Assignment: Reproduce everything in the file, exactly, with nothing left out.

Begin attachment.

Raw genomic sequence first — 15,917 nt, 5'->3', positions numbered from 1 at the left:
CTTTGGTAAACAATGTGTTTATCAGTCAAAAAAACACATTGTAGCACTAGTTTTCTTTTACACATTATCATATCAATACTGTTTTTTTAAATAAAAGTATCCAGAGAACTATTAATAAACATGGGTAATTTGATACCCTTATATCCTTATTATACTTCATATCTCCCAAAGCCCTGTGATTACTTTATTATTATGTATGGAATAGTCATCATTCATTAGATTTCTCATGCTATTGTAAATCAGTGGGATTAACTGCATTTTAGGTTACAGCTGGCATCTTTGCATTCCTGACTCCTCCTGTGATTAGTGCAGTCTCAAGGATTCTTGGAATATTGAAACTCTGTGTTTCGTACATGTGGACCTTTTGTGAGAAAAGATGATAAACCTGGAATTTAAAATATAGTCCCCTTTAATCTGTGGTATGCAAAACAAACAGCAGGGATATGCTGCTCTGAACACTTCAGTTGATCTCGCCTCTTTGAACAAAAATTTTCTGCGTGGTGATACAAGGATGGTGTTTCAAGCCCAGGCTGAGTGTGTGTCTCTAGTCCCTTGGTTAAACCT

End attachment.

Raw genomic sequence first — 15,917 nt, 5'->3', positions numbered from 1 at the left:
CTTTGGTAAACAATGTGTTTATCAGTCAAAAAAACACATTGTAGCACTAGTTTTCTTTTACACATTATCATATCAATACTGTTTTTTTAAATAAAAGTATCCAGAGAACTATTAATAAACATGGGTAATTTGATACCCTTATATCCTTATTATACTTCATATCTCCCAAAGCCCTGTGATTACTTTATTATTATGTATGGAATAGTCATCATTCATTAGATTTCTCATGCTATTGTAAATCAGTGGGATTAACTGCATTTTAGGTTACAGCTGGCATCTTTGCATTCCTGACTCCTCCTGTGATTAGTGCAGTCTCAAGGATTCTTGGAATATTGAAACTCTGTGTTTCGTACATGTGGACCTTTTGTGAGAAAAGATGATAAACCTGGAATTTAAAATATAGTCCCCTTTAATCTGTGGTATGCAAAACAAACAGCAGGGATATGCTGCTCTGAACACTTCAGTTGATCTCGCCTCTTTGAACAAAAATTTTCTGCGTGGTGATACAAGGATGGTGTTTCAAGCCCAGGCTGAGTGTGTGTCTCTAGTCCCTTGGTTAAACCT